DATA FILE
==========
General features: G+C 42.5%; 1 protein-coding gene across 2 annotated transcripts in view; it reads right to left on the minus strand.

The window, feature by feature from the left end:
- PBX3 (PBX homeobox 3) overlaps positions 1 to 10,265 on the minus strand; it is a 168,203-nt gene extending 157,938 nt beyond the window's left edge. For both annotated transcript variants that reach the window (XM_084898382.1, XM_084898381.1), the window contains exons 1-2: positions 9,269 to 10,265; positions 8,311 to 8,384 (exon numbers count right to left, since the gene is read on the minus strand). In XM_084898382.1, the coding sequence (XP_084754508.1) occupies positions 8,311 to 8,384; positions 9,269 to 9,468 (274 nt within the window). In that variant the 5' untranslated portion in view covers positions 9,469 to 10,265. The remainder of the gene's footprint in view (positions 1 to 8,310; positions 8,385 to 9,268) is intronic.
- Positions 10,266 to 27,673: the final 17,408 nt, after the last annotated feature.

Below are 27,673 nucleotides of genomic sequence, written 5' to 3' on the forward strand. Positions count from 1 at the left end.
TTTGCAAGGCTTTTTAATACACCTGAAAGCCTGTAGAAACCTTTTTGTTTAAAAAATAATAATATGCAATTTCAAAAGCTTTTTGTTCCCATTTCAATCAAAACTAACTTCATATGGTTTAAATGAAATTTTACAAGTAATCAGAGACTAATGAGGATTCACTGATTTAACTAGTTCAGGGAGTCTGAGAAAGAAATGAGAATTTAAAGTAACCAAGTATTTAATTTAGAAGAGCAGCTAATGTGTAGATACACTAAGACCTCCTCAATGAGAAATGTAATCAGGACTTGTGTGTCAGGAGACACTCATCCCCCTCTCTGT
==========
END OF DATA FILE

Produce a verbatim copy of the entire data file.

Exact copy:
General features: G+C 42.5%; 1 protein-coding gene across 2 annotated transcripts in view; it reads right to left on the minus strand.

The window, feature by feature from the left end:
- PBX3 (PBX homeobox 3) overlaps positions 1 to 10,265 on the minus strand; it is a 168,203-nt gene extending 157,938 nt beyond the window's left edge. For both annotated transcript variants that reach the window (XM_084898382.1, XM_084898381.1), the window contains exons 1-2: positions 9,269 to 10,265; positions 8,311 to 8,384 (exon numbers count right to left, since the gene is read on the minus strand). In XM_084898382.1, the coding sequence (XP_084754508.1) occupies positions 8,311 to 8,384; positions 9,269 to 9,468 (274 nt within the window). In that variant the 5' untranslated portion in view covers positions 9,469 to 10,265. The remainder of the gene's footprint in view (positions 1 to 8,310; positions 8,385 to 9,268) is intronic.
- Positions 10,266 to 27,673: the final 17,408 nt, after the last annotated feature.

Below are 27,673 nucleotides of genomic sequence, written 5' to 3' on the forward strand. Positions count from 1 at the left end.
TTTGCAAGGCTTTTTAATACACCTGAAAGCCTGTAGAAACCTTTTTGTTTAAAAAATAATAATATGCAATTTCAAAAGCTTTTTGTTCCCATTTCAATCAAAACTAACTTCATATGGTTTAAATGAAATTTTACAAGTAATCAGAGACTAATGAGGATTCACTGATTTAACTAGTTCAGGGAGTCTGAGAAAGAAATGAGAATTTAAAGTAACCAAGTATTTAATTTAGAAGAGCAGCTAATGTGTAGATACACTAAGACCTCCTCAATGAGAAATGTAATCAGGACTTGTGTGTCAGGAGACACTCATCCCCCTCTCTGT